Gazans question why it took death of foreign workers to force Israel concessions

Palestinians say killing of six foreign nationals has had bigger effect on West than death of more than 33,000 Gazans

Palestinians flee the site of an Israeli aid strike in central Gaza city. AFP
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Gazans questioned Israel's reasons for reopening the Erez border crossing between the country and the besieged enclave this week, a decision that came amid international pressure over the killing of foreign aid workers in an Israeli strike.

Israel on Friday announced measures to increase the flow of aid into Gaza, including “temporarily” opening Ashdod port and Erez crossing, also known as Beit Hanoun crossing. Deliveries from Jordan are also set to rise.

“The increased aid will prevent a humanitarian crisis and is necessary to ensure the continuation of the fighting and to achieve the goals of the war,” an Israeli government official said.

Israel has maintained tight control over the flow of aid into Gaza during six months of war. More than 33,000 Palestinians have been killed in Israeli attacks, the vast majority of them civilians.

Gazans told The National they believed that pressure from the US after the deadly strike on a World Central Kitchen aid convoy led Israel to reopen the border crossing. Seven WCK workers were killed in the attack, including a US-Canadian dual citizen.

“It looks like the lives of foreign people are so precious that we finally started to hear anger from [Us President Joe Biden] and his interest in increasing the amount of aid that will enter Gaza,” Ahmad Zidan, 30, told The National.

Israel announced the opening of the crossing hours after Mr Biden held a phone call with Israeli Prime Minister Benjamin Netanyahu, in which the US leader issued warning about Israel's actions in the war and called for “an immediate ceasefire”.

Israel said the strikes that killed one Palestinian and six foreign citizens near the central city of Deir Al Balah were a “grave mistake”. The WCK called for an independent investigation into the attack.

The aid workers killed in Monday's attack were British citizens James Kirby, 47, James Henderson, 33, and John Chapman, 57, Palestinian driver Saifeddin Issam Abu Taha, 25, Australian Lalzawmi Frankcom, 43, Damian Sobol, 35, from Poland, and American-Canadian Jacob Flickinger, 33.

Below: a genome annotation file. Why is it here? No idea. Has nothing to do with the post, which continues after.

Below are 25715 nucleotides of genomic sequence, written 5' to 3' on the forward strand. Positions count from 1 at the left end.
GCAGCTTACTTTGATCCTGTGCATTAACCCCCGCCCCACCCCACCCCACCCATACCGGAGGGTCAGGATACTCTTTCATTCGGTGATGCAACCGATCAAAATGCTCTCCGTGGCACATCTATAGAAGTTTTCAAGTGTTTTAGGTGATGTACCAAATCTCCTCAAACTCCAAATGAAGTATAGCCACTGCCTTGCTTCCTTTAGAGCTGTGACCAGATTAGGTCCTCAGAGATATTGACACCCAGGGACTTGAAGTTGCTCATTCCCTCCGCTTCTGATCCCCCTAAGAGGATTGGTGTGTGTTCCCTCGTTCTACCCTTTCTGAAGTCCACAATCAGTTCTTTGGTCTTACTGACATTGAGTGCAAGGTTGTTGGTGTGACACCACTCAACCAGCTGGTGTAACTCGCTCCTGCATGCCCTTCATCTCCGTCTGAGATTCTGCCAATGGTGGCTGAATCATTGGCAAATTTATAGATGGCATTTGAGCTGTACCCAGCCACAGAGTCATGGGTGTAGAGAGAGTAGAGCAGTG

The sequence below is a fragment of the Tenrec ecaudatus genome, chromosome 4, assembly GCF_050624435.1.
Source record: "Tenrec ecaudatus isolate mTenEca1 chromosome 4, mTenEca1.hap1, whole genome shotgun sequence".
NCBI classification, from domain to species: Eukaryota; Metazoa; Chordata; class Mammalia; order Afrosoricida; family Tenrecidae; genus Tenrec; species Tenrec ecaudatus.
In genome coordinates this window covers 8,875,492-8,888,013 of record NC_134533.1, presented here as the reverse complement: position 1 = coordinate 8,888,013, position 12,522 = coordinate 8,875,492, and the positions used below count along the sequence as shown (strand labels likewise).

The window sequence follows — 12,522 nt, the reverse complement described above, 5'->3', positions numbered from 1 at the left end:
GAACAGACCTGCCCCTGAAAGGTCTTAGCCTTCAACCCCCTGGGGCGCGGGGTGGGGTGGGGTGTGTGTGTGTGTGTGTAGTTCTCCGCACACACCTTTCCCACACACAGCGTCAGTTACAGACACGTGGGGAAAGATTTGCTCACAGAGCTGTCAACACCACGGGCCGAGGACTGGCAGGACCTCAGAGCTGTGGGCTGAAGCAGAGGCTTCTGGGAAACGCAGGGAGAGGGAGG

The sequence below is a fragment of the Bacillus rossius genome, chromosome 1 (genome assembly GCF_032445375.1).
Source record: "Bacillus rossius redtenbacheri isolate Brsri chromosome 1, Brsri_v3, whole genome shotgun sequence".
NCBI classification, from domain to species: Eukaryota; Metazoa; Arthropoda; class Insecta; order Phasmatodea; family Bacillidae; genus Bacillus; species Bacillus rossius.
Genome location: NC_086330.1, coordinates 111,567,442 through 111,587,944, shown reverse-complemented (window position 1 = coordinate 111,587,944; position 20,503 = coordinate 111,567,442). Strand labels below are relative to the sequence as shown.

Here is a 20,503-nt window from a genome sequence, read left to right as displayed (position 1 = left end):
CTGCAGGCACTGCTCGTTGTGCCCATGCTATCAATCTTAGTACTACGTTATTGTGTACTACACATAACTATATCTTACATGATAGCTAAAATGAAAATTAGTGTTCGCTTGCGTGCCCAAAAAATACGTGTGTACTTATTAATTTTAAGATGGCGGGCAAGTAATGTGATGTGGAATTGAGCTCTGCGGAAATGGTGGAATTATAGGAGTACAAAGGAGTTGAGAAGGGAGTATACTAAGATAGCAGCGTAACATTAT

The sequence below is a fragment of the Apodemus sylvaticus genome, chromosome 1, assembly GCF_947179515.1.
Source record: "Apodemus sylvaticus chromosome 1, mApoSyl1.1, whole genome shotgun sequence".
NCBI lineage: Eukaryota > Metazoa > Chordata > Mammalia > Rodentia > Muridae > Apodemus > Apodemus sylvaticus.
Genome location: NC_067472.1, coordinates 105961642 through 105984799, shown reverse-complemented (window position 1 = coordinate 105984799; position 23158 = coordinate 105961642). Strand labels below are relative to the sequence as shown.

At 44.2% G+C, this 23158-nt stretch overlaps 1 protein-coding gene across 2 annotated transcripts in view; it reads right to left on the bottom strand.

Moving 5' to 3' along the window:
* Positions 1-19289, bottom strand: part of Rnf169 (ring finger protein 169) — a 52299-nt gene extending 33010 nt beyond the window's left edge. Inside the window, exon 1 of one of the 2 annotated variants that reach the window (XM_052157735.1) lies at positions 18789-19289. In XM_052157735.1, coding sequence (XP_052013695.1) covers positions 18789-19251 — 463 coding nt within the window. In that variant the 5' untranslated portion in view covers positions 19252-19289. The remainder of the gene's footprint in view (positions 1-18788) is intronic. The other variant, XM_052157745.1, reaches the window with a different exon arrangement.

A total of 203 humanitarian workers have been killed in Gaza since the war began in October, the Aid Worker Security Database showed. The vast majority were Palestinian.

White House 'outraged' by Israeli strike that kills seven World Central Kitchen aid workers

White House 'outraged' by Israeli strike that kills seven World Central Kitchen aid workers

Mr Zidan, who lives in the northern city of Jabalia, expressed hope that an increase in aid would help Palestinians to rebuild their lives in Gaza.

“We hope they open the borders and organise the distribution of aid, because we have already lost enough lives from people running after aid lorries and going after air drops,” he said.

Mona Al Saeed, 45, is living in a relative's house after her home in Gaza city was damaged by Israeli strikes. She echoed Mr Zidan's sentiments, saying the lives of Gazans seem to matter less than those of western citizens.

She said Palestinians needed more than aid. “People need to understand that we are seeking a life of dignity, not just an increase in aid," she added.

Sami Abed Al Wahab, 35, seemed more hopeful. He is living in the southern city of Rafah, where most of Gaza's 2.3 million population has sought shelter from the war.

“Everyone is now wondering how they will resume their lives and if the war will end soon or not. But I feel that all the recent reactions are leading towards ending the war, which is what we really hope for,” he told The National.

On Friday, the EU called for the “swift” and full implementation of Israel's pledge to reopen the Erez border crossing and allow Ashdod port to be used for aid. The bloc also repeated its call for Israel to “protect innocent civilians and aid workers, in line with international humanitarian law”.

Updated: April 06, 2024, 5:23 AM